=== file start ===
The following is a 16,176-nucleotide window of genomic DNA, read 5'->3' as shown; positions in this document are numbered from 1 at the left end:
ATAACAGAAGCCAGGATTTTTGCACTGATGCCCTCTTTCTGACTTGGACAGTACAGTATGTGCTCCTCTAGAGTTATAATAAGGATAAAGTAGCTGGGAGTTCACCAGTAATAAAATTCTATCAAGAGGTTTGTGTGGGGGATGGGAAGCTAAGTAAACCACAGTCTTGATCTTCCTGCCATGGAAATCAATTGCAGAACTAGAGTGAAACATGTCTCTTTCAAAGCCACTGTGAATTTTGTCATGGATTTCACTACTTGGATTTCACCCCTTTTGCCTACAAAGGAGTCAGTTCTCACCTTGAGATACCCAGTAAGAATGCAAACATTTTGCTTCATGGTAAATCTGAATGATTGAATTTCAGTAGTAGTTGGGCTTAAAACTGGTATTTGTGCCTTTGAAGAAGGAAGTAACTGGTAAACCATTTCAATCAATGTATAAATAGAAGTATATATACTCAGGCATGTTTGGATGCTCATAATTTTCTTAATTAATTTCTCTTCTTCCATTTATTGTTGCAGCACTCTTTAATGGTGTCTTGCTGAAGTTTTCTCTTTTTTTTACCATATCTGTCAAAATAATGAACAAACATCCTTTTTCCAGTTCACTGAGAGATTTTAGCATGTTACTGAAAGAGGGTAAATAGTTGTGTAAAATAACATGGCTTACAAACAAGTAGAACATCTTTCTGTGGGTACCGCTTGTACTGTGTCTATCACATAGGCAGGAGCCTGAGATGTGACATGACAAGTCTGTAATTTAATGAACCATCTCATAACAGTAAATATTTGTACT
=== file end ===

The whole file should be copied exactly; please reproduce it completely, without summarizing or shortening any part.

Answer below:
The following is a 16,176-nucleotide window of genomic DNA, read 5'->3' as shown; positions in this document are numbered from 1 at the left end:
ATAACAGAAGCCAGGATTTTTGCACTGATGCCCTCTTTCTGACTTGGACAGTACAGTATGTGCTCCTCTAGAGTTATAATAAGGATAAAGTAGCTGGGAGTTCACCAGTAATAAAATTCTATCAAGAGGTTTGTGTGGGGGATGGGAAGCTAAGTAAACCACAGTCTTGATCTTCCTGCCATGGAAATCAATTGCAGAACTAGAGTGAAACATGTCTCTTTCAAAGCCACTGTGAATTTTGTCATGGATTTCACTACTTGGATTTCACCCCTTTTGCCTACAAAGGAGTCAGTTCTCACCTTGAGATACCCAGTAAGAATGCAAACATTTTGCTTCATGGTAAATCTGAATGATTGAATTTCAGTAGTAGTTGGGCTTAAAACTGGTATTTGTGCCTTTGAAGAAGGAAGTAACTGGTAAACCATTTCAATCAATGTATAAATAGAAGTATATATACTCAGGCATGTTTGGATGCTCATAATTTTCTTAATTAATTTCTCTTCTTCCATTTATTGTTGCAGCACTCTTTAATGGTGTCTTGCTGAAGTTTTCTCTTTTTTTTACCATATCTGTCAAAATAATGAACAAACATCCTTTTTCCAGTTCACTGAGAGATTTTAGCATGTTACTGAAAGAGGGTAAATAGTTGTGTAAAATAACATGGCTTACAAACAAGTAGAACATCTTTCTGTGGGTACCGCTTGTACTGTGTCTATCACATAGGCAGGAGCCTGAGATGTGACATGACAAGTCTGTAATTTAATGAACCATCTCATAACAGTAAATATTTGTACT